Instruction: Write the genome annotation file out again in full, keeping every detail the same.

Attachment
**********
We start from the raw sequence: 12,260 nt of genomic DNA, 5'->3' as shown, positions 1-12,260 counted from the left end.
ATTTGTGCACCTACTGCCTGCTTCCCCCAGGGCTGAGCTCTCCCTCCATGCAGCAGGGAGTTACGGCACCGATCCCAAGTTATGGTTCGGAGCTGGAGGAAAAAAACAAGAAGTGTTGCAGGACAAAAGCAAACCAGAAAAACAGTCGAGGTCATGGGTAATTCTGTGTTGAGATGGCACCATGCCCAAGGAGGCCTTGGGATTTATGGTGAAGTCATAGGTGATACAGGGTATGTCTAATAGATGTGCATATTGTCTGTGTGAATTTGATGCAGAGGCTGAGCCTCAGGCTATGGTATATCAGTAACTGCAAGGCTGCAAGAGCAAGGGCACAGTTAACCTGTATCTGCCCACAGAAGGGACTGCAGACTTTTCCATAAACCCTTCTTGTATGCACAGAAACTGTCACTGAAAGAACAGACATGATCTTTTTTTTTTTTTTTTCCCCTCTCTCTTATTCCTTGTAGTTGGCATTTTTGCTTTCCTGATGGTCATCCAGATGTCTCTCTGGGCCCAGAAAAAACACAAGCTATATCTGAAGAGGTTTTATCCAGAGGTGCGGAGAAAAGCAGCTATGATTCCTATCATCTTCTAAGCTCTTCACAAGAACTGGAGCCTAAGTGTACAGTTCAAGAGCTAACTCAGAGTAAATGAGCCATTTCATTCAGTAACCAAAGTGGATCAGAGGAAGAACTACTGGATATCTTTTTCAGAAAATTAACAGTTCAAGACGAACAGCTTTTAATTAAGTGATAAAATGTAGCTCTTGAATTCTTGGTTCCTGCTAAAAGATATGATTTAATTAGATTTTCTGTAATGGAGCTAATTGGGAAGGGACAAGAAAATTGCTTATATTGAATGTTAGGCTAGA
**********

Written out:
We start from the raw sequence: 12,260 nt of genomic DNA, 5'->3' as shown, positions 1-12,260 counted from the left end.
ATTTGTGCACCTACTGCCTGCTTCCCCCAGGGCTGAGCTCTCCCTCCATGCAGCAGGGAGTTACGGCACCGATCCCAAGTTATGGTTCGGAGCTGGAGGAAAAAAACAAGAAGTGTTGCAGGACAAAAGCAAACCAGAAAAACAGTCGAGGTCATGGGTAATTCTGTGTTGAGATGGCACCATGCCCAAGGAGGCCTTGGGATTTATGGTGAAGTCATAGGTGATACAGGGTATGTCTAATAGATGTGCATATTGTCTGTGTGAATTTGATGCAGAGGCTGAGCCTCAGGCTATGGTATATCAGTAACTGCAAGGCTGCAAGAGCAAGGGCACAGTTAACCTGTATCTGCCCACAGAAGGGACTGCAGACTTTTCCATAAACCCTTCTTGTATGCACAGAAACTGTCACTGAAAGAACAGACATGATCTTTTTTTTTTTTTTTTCCCCTCTCTCTTATTCCTTGTAGTTGGCATTTTTGCTTTCCTGATGGTCATCCAGATGTCTCTCTGGGCCCAGAAAAAACACAAGCTATATCTGAAGAGGTTTTATCCAGAGGTGCGGAGAAAAGCAGCTATGATTCCTATCATCTTCTAAGCTCTTCACAAGAACTGGAGCCTAAGTGTACAGTTCAAGAGCTAACTCAGAGTAAATGAGCCATTTCATTCAGTAACCAAAGTGGATCAGAGGAAGAACTACTGGATATCTTTTTCAGAAAATTAACAGTTCAAGACGAACAGCTTTTAATTAAGTGATAAAATGTAGCTCTTGAATTCTTGGTTCCTGCTAAAAGATATGATTTAATTAGATTTTCTGTAATGGAGCTAATTGGGAAGGGACAAGAAAATTGCTTATATTGAATGTTAGGCTAGA